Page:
On Exhibit: Robert Frank's unvarnished Americans | Calendar | Chicago Reader

On Exhibit: Robert Frank's unvarnished Americans 

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Back in the American dream days of 1955, a young Swiss immigrant named Robert Frank took a used Ford and a Leica and the proceeds of a Guggenheim fellowship and set off on a two-year trip down the wild highways of this country. He took a lot of photographs and made a book out of them which was published in 1959 with an introduction by Jack Kerouac. The book was called The American and a lot of people didn't like it.

It wasn't neat, dressed-up Sunday best and smiling, wasn't white-bread-vanilla, didn't follow the rules for "good" photography or acceptable subject matter. Robert Frank's pictures were spontaneous black and whites snapped furious-fast at the pace of life, with no time and no stomach for technique, just aiming hard and straight and deep for the real things he saw.

And what he saw: the people no one else was looking at--the invisible people, the blacks and Mexicans and Indians and neglected young and forgotten old and poor white from the mountains, all eating and sleeping and hustling and making their way in this great country as best they could.

Starting out in New York City Frank covered much of the country, shooting 800 rolls of film, some of it right here in Chicago, where he caught our cigar-smoking politicians (sleazy, greedy Chicago) wheeling and dealing and laying hands on--stroking, patting, bringing their man 'round.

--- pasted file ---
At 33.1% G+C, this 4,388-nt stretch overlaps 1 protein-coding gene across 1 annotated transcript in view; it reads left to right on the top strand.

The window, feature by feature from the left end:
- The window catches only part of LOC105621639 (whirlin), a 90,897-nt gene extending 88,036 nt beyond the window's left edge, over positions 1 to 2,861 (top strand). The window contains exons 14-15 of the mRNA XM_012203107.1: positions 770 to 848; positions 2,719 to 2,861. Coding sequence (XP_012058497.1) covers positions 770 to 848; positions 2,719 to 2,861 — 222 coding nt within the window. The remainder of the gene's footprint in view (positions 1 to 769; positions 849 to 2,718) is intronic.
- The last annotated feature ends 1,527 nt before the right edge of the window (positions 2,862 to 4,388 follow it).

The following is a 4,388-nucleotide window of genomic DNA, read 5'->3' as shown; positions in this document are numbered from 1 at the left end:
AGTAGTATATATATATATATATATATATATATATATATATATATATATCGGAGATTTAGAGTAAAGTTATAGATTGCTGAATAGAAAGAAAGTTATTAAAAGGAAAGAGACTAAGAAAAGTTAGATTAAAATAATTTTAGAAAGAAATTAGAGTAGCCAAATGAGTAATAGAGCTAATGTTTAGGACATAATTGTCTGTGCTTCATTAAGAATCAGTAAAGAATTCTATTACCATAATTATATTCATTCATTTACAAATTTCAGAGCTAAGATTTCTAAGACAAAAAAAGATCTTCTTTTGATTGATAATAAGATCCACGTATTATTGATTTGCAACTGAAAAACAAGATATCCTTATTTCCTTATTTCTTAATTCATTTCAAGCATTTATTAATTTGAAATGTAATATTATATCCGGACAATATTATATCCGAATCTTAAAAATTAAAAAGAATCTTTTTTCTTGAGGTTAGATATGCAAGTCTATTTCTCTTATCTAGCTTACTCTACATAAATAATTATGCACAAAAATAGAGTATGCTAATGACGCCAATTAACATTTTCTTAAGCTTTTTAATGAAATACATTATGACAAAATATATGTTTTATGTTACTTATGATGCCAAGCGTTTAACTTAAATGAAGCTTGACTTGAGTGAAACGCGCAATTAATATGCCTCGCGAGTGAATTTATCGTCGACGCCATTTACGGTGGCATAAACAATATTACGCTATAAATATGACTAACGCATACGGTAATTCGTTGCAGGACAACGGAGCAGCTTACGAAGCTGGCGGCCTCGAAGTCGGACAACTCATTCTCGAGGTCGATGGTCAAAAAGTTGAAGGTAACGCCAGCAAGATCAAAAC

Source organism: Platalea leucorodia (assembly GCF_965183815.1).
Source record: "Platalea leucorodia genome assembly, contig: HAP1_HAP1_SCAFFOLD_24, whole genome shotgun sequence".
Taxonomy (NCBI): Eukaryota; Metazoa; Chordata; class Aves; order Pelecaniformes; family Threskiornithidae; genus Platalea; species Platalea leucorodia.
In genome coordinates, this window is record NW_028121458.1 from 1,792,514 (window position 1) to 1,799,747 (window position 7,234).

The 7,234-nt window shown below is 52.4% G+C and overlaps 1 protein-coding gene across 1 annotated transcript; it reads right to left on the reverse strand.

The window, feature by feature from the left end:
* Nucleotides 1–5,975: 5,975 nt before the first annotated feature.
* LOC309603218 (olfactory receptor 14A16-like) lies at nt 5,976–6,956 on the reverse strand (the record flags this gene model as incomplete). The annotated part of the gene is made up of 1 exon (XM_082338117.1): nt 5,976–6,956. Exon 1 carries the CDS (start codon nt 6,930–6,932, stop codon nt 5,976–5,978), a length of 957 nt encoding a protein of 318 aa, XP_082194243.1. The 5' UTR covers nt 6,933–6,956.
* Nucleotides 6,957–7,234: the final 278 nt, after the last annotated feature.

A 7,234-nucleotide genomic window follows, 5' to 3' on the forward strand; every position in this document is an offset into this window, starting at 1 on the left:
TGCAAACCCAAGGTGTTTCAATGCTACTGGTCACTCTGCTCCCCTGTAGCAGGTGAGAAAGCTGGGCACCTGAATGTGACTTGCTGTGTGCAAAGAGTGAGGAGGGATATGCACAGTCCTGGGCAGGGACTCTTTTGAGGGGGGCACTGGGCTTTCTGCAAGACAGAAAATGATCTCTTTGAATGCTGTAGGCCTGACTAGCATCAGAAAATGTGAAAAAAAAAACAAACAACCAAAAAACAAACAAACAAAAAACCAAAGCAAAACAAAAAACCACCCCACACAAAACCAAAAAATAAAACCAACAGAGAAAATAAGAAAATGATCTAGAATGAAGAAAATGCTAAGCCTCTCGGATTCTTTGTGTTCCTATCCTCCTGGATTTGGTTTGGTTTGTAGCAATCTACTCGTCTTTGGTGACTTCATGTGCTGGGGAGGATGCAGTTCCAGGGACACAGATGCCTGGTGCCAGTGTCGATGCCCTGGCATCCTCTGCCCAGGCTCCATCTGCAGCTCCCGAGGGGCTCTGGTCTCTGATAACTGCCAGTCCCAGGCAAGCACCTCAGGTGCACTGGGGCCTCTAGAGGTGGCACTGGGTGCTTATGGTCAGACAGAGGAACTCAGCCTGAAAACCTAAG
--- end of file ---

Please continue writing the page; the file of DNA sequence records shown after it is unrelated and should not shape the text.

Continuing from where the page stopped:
He photographed a coffee shop in Indianapolis and a men's room in Memphis and a bunch of hot-blooded kids in bathing suits making out in a park in Ann Arbor--all bare legs on blankets, their cars two-toned, chrome-mouthed monsters parked in a herd around them. He got those lighted glass cases with the pies and doughnuts in the restaurants, the little round fans humming on top, and the glow of the jukeboxes, and a picture of leather chairs in a Houston bank that are emblems for that city today as they were then--gleaming leather chairs, decadent and empty. He got the factory workers in Detroit and the Miami Beach matron and streets and starlets and macho men out west (feet planted apart, hands in pockets, saying love me, love me though they dont know it). And everywhere, the Stars and Stripes us looking at ourselves right through them to remind us of who we are.

A lot of people got tense over these pictures. Editors of Popular Photography, for example, said the book was tawdry, sick propaganda and constituted an attack on the United States. But from the beginning it had a following among hep young photographers who knew Frank had the real thing and wanted to learn from him, and over the years, it has gained recognition as an important, even seminal work. When Columbia College was looking to establish a starting point for its collection of contemporary photography, the publication date of The American was chosen. Now the college's Museum of Contemporary Photography is holding an exhibit of the 83 prints from The American and you can go right in and have a look at them for yourself.

The Museum of Contemporary Photography itself is as open, free, and welcoming as any old beatnik or hipster could wish--no fees to pay when you come in, just a friendly book to sign at the door (if it pleases you) and three quiet, putty-colored galleries. Upstairs, the permanent collection of more than 2,600 prints is kept in a cold room they call the vault, the black and whites at 60 degrees, the color prints 20 degrees colder in two white Kenmore refrigerators with simulated wood handles (someone did a study and determined this is the absolute best way to store them).

The museum will host a reception Wednesday evening, January 11 (black tie optional), from 5 to 7 in honor of the 150th anniversary of the invention of photography and the museum's recent accreditation by the American Association of Museums. The reception is free and open to the public. The museum is located at Columbia College, 600 S. Michigan, and is open to the public without charge, Monday through Friday from 10 AM to 5 PM, and Saturday from noon to 5 PM. "The Americans" will continue through February 1.

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